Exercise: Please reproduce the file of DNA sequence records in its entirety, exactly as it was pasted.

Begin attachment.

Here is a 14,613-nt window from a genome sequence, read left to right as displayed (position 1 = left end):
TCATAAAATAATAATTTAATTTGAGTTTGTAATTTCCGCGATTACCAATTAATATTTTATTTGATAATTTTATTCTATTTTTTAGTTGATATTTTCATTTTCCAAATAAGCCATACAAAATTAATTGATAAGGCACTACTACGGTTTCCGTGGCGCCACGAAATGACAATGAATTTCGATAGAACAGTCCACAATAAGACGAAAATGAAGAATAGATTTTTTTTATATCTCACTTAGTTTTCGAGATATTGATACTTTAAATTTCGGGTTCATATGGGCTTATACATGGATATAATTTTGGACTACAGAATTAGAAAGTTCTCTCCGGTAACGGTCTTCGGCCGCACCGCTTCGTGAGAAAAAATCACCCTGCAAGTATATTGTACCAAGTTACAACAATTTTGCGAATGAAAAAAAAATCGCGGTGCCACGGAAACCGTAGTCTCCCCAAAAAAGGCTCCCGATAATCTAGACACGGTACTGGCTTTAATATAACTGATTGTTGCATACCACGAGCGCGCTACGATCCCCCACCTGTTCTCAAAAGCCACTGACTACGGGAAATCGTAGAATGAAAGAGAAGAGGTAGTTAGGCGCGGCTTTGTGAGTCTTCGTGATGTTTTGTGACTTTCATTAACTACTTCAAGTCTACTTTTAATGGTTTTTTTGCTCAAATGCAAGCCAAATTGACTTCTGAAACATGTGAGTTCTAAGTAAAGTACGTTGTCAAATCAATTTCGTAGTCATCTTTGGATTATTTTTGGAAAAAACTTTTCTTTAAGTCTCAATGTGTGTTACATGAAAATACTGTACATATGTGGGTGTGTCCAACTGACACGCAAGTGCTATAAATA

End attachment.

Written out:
Here is a 14,613-nt window from a genome sequence, read left to right as displayed (position 1 = left end):
TCATAAAATAATAATTTAATTTGAGTTTGTAATTTCCGCGATTACCAATTAATATTTTATTTGATAATTTTATTCTATTTTTTAGTTGATATTTTCATTTTCCAAATAAGCCATACAAAATTAATTGATAAGGCACTACTACGGTTTCCGTGGCGCCACGAAATGACAATGAATTTCGATAGAACAGTCCACAATAAGACGAAAATGAAGAATAGATTTTTTTTATATCTCACTTAGTTTTCGAGATATTGATACTTTAAATTTCGGGTTCATATGGGCTTATACATGGATATAATTTTGGACTACAGAATTAGAAAGTTCTCTCCGGTAACGGTCTTCGGCCGCACCGCTTCGTGAGAAAAAATCACCCTGCAAGTATATTGTACCAAGTTACAACAATTTTGCGAATGAAAAAAAAATCGCGGTGCCACGGAAACCGTAGTCTCCCCAAAAAAGGCTCCCGATAATCTAGACACGGTACTGGCTTTAATATAACTGATTGTTGCATACCACGAGCGCGCTACGATCCCCCACCTGTTCTCAAAAGCCACTGACTACGGGAAATCGTAGAATGAAAGAGAAGAGGTAGTTAGGCGCGGCTTTGTGAGTCTTCGTGATGTTTTGTGACTTTCATTAACTACTTCAAGTCTACTTTTAATGGTTTTTTTGCTCAAATGCAAGCCAAATTGACTTCTGAAACATGTGAGTTCTAAGTAAAGTACGTTGTCAAATCAATTTCGTAGTCATCTTTGGATTATTTTTGGAAAAAACTTTTCTTTAAGTCTCAATGTGTGTTACATGAAAATACTGTACATATGTGGGTGTGTCCAACTGACACGCAAGTGCTATAAATA